THE Welsh Secretary says that driving a lorry for the family firm helped put him on the road to success as he called for more on-the-job training for school leavers.

David TC Davies MP told business leaders in Wrexham that past governments got it “completely wrong” when they turned their backs on industrial and business apprenticeships to focus on encouraging the majority of young people to enrol on university degree courses.

Speaking at a meeting of the Wrexham Business Professionals group, he said apprenticeships offered an unparalleled opportunity for them to learn from those who are already running businesses.

According to Mr Davies, he opted to work for his family in their shipping company Burrow Heath Ltd in Newport instead of going to university.

He learned on the job in various departments, including at one point driving a lorry for two years, before he eventually entered politics.

Mr Davies also served in the Territorial Army and as a Special Constable before he became an MP, first being elected to the Monmouth seat in 2005.

The Welsh Secretary agreed that apprenticeships of all kinds should be highly valued and it was wrong to write off those who signed up for vocational schemes as simply being unacademic.


He said: “There is no one-size-fits-all path in education. I’m not against anyone going to university if it suits their career path but it is not the right thing for every school leaver.

“I myself didn’t go to university but it did not hold me back. I like many others still found success in other ways.”

“I believe past governments got it completely wrong when they launched a mass campaign encouraging all school leavers to aim first and foremost for university. And those who still insist on this approach today are blind to the needs of our employers and society in general.

“No one should be considered a failure just because they may not have a degree or even the inclination to attend university.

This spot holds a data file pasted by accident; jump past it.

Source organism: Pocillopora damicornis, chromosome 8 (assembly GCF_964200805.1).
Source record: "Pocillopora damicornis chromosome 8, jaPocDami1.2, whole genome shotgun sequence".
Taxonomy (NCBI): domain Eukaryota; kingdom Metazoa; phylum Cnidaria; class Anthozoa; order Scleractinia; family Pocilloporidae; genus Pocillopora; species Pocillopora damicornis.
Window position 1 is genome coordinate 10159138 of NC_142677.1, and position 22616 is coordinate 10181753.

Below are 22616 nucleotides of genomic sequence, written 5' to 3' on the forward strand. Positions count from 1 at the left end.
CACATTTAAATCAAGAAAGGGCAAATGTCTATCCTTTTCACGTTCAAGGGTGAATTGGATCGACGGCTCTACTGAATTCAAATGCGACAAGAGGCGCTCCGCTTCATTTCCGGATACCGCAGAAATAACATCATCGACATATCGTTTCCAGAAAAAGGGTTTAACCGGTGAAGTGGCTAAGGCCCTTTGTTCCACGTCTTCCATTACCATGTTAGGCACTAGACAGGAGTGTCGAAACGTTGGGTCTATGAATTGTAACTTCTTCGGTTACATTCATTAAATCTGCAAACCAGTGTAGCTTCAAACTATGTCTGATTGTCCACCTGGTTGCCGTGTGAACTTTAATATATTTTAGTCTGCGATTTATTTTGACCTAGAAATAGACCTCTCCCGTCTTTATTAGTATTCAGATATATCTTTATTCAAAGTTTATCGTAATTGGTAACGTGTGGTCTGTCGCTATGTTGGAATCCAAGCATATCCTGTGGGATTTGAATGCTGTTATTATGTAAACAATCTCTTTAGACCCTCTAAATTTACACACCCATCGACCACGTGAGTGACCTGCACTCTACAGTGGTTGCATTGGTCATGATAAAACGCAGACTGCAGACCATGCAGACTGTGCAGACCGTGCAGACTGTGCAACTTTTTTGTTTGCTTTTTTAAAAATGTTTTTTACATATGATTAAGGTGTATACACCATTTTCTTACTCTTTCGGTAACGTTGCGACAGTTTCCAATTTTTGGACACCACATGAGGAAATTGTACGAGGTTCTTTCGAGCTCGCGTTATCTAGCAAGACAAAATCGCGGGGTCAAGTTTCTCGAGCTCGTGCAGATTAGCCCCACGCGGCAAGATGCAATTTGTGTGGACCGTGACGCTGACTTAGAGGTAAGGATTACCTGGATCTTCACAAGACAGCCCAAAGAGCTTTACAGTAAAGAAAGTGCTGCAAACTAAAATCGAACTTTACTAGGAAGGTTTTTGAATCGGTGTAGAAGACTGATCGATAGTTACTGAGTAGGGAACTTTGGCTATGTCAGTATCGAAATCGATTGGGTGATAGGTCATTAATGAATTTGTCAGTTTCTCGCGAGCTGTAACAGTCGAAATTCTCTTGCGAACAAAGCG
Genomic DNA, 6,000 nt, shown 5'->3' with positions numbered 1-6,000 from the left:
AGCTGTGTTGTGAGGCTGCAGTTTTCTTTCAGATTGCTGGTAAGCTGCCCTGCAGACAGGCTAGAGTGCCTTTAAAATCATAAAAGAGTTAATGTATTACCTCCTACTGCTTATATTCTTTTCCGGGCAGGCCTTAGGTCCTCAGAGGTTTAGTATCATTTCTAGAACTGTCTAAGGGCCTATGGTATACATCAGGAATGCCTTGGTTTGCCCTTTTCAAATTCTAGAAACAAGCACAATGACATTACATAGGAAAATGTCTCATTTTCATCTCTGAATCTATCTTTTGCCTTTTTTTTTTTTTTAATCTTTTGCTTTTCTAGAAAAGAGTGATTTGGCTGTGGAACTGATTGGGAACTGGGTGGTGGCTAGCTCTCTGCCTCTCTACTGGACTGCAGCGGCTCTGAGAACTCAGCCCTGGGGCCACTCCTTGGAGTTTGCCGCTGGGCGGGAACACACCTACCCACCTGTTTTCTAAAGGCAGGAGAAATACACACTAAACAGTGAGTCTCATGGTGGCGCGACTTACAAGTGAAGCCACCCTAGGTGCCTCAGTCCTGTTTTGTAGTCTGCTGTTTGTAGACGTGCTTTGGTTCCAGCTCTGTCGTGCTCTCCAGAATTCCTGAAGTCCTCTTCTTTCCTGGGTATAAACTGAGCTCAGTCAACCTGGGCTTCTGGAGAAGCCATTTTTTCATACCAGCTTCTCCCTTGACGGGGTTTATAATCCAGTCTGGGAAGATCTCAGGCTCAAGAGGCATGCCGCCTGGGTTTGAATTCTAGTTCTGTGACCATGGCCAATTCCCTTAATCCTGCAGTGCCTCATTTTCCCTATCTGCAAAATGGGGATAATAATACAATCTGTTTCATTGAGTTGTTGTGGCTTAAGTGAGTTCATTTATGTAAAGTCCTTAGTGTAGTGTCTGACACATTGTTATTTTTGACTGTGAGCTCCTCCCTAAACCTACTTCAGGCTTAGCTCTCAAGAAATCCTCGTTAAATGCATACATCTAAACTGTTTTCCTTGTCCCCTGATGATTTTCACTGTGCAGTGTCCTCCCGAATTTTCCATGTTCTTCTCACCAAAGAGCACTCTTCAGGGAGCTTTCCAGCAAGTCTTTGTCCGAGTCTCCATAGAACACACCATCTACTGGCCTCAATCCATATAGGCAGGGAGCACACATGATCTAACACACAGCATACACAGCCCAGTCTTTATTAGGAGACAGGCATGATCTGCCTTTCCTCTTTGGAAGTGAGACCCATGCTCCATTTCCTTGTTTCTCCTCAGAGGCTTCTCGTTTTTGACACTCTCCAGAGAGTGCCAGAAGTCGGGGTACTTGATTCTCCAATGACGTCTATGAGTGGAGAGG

“Further education and learning has many different routes which should all be nurtured. We should not compare vocational skills unfavourably against academia.

“Apprenticeships are as valuable a route to skills learning as any other form of study and they can be the starting point to an exciting career.

“Some of our greatest business leaders did not attend university but learned the ropes on the job, became innovators and inventors, and contributed enormously to our country’s economic growth.”

The Wrexham Business Professionals group is made up of successful companies and skilled professionals working together to promote regional prosperity and shine a light on the enterprise and expertise that exists in the region. 

The meeting was chaired by Ian Edwards, a leading member of Wrexham Business Professionals, who said: “We’re very grateful to the Secretary of State for Wales and Robin Jones for their illuminating presentations and their valuable insights.

“Their contributions provided much food for thought and the main takeaway is that the world of education needs to be more aligned with the needs of business and industry.”